The GA said the church is like a weakened dam. At first you don’t see cracks on the face; nevertheless, things are happening behind the scenes. Eventually, small cracks appear, and then the dam will “explode.” When it does, he said, the members are going to be “shocked” and will need scholars/historians like me to educate them regarding the Mormon past.

The Mission President and the GA both said they attend church every Sunday and feel like “a hypocrite and trapped.” The GA said his ward treats him like a king and when he gives firesides and speaks to LDS congregations they have high expectations of him. He would like to do more in getting the truth out besides raising a few questions when speaking and gifting my book to others when feeling comfortable. Perhaps this is why he has reached out to me. The GA is a man of integrity and very loving. Upon leaving each time, he always gives me a big hug.

Do the Following Statements Support the Disclosures of the GA?

Apostle Boyd K. Packer said to Michael Quinn when interviewing him for a history position at BYU in 1976, “I have a hard time with historians because they idolize the truth. The truth is not uplifting, it destroys,” quoted in, Faithful History: Essays on Writing Mormon History, editor, George D. Smith, (Salt Lake City, Utah: Signature Books, 1992), 76n22.

Gregory Prince, who wrote a seminal biography of President David O. McKay, related to me that when he interviewed Hugh Nibley, a professor at BYU in 1995, that “At one point in the interview he [Nibley] asked that I turn off the tape recorder, which I did. He then related a curious anecdote relating to McKay and the Book of Mormon,” indicating that McKay did not believe in the historicity of the Book of Mormon (emails exchanged between me and Greg Prince on June 22, 2005. These documents are located in The Grant H. Palmer Papers, Accn 2071, Manuscripts Division, Marriott Library, University of Utah, Salt Lake City, Utah).

Thomas Stuart Ferguson, a California lawyer, church member and avid amateur archeologist, took the Egyptian papyri that was gifted to the church in 1967 to several Egyptologists at Berkeley, and as I recall Brown University and had them independently translated. All said the papyri were common funerary rites from the Book of the Dead. Ferguson then took their statements to apostle Hugh B. Brown, and after reviewing the evidence “with Brother Brown he said that Brother Brown agreed with him that it was not scripture …. that Hugh B. Brown did not believe the Book of Abraham was what the church said it was” (Journal entry of Ronald O. Barney concerning Thomas Stuart Ferguson on 19 April, 1984. Barney, now retired, worked at the LDS Library and Archives at Church headquarters, in Salt Lake City). Ferguson also said the same to Gerald and Sandra Tanner on December 2, 1970: “Mr. Ferguson had just visited with Mormon apostle Hugh B. Brown before coming to our house, and said that Brown has also come to the conclusion that the Book of Abraham was false” (Letter of Gerald Tanner to Dee Jay Nelson, December 10, 1970, published by Modern Microfilm Co., SLC, Utah).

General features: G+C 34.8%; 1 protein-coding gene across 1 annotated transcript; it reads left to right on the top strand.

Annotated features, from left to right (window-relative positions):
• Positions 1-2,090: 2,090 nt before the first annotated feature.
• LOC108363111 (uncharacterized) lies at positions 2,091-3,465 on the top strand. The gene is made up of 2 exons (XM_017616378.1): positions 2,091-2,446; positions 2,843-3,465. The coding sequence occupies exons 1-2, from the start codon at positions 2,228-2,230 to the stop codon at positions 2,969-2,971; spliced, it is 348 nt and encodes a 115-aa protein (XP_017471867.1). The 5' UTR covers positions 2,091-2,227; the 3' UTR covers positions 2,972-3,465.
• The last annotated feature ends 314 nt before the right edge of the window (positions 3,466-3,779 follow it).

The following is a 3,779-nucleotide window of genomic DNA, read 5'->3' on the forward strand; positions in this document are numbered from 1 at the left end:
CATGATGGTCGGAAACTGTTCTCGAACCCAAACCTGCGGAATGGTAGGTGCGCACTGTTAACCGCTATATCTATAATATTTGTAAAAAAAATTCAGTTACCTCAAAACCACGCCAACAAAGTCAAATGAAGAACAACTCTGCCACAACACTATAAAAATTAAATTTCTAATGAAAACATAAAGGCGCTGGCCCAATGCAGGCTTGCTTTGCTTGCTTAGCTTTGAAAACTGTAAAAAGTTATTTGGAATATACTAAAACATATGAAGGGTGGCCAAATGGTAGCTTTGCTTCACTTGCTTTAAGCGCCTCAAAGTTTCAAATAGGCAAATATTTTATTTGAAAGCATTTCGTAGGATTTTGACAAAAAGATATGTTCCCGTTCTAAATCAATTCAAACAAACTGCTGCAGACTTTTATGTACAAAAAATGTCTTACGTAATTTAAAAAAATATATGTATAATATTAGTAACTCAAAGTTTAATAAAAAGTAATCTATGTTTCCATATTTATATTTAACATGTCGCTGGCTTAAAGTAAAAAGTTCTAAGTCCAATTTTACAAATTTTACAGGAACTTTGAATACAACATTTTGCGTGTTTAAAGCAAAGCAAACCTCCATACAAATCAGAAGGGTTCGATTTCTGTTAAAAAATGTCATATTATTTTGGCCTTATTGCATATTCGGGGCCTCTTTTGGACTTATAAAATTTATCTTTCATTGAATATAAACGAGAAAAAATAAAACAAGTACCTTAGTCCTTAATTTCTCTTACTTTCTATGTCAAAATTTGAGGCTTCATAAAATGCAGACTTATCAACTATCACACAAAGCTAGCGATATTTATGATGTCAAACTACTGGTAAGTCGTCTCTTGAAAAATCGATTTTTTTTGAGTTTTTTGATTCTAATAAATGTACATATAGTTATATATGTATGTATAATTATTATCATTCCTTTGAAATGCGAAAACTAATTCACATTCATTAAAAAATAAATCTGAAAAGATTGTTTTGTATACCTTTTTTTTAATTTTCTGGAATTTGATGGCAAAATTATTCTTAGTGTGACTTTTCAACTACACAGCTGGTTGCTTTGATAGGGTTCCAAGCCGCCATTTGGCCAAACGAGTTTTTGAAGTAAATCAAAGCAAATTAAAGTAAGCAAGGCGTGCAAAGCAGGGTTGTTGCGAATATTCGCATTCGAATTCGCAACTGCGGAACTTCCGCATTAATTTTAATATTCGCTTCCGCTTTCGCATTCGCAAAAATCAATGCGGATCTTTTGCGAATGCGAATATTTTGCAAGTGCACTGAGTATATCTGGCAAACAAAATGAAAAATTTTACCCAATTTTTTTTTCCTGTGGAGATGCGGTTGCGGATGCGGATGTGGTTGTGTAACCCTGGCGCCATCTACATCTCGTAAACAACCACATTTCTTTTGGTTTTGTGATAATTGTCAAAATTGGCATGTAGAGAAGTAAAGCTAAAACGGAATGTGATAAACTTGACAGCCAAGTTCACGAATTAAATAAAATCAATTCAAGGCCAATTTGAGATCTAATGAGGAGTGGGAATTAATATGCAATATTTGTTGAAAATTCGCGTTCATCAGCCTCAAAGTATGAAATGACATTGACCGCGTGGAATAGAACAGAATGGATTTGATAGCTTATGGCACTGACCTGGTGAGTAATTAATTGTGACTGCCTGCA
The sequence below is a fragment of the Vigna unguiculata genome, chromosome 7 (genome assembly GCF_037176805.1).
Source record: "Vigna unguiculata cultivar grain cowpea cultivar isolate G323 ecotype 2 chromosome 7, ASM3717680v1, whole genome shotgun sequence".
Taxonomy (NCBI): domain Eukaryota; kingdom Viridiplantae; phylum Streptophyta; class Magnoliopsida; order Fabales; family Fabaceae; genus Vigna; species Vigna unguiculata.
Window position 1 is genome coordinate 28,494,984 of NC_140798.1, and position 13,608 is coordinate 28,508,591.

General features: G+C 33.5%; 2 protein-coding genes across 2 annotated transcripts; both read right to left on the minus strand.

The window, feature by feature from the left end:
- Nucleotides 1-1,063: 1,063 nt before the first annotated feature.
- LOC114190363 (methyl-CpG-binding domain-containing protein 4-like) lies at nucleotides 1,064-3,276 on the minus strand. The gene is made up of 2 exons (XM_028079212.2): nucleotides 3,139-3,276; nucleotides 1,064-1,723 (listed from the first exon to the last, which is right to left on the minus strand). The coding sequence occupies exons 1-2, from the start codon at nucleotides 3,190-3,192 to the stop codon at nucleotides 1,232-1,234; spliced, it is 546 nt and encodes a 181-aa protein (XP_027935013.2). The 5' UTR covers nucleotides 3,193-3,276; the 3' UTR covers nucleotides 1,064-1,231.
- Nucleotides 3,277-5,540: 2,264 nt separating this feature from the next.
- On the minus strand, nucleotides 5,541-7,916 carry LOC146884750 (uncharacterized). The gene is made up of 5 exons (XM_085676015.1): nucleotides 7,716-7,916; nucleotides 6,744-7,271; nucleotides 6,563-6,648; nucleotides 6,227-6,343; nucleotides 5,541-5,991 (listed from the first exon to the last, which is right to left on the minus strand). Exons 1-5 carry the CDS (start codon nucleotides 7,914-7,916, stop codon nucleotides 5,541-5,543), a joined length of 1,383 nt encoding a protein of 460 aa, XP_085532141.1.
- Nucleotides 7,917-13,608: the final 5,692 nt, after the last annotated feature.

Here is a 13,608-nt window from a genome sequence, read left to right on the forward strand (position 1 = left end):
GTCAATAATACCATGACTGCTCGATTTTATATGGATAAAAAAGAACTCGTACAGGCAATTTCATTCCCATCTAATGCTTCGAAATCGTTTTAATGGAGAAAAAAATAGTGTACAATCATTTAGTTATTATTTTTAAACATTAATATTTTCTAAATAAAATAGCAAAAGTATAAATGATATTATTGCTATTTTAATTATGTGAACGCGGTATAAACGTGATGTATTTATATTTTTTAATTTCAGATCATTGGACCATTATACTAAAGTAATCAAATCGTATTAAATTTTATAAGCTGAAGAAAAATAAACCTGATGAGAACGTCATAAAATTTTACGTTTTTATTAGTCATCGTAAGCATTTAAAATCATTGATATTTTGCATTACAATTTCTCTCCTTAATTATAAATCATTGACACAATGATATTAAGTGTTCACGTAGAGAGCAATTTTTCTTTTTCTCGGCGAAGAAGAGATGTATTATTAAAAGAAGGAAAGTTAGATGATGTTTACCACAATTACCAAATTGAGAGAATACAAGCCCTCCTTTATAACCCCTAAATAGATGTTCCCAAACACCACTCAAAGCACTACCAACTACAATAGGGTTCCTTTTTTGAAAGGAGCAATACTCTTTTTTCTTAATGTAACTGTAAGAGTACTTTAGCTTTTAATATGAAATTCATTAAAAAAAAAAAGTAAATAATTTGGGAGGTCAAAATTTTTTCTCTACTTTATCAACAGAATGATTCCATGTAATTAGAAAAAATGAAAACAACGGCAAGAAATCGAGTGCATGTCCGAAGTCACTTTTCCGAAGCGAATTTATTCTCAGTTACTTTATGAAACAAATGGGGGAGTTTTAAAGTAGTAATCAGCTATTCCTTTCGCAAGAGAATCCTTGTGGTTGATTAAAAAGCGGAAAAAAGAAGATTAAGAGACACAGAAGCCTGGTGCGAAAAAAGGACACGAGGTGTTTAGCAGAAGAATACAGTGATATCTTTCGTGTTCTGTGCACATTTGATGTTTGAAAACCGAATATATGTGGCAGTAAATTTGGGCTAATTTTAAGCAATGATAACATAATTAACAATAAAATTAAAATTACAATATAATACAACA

A partial re-posting of an article by Diane Tingen (Mormonism Schism)

I was shocked to discover how many times Joseph Smith was investigated for or charged with criminal activity, and how many times he was arrested.  Here is the result of my research:

Criminal Charges / Arrests

Joseph Smith

1.  1826 – New York

Tried in Chenango County, New York, for the crime of pretending to find lost treasure.  It appears that he was convicted of this crime and paid a fine (and may have even been “escorted by the Sheriff” out of the county per the verdict).  For more information on this arrest and trial, please read what is contained on the BYU Law Blog at this link – as well as what FairMormon.org has to say at this link.  Of particular interest is this portion of this blog entry is this statement:  “Reverend Wesley P. Walters of the United Presbyterian church in Marissa, Illinois, discovered some records in the basement of the sheriff’s office in Norwich, New York, which he maintains demonstrate the actuality of the 1826 trial and go far to substantiate that Joseph Smith spent part of his early career in southern New York as a money digger and seer of hidden treasures. A periodical in Salt Lake City which heralded Walters’s findings said they “undermine Mormonism” and repeated a statement by Hugh Nibley in The Myth Makers, “if this court record is authentic it is the most damning evidence in existence against Joseph Smith.”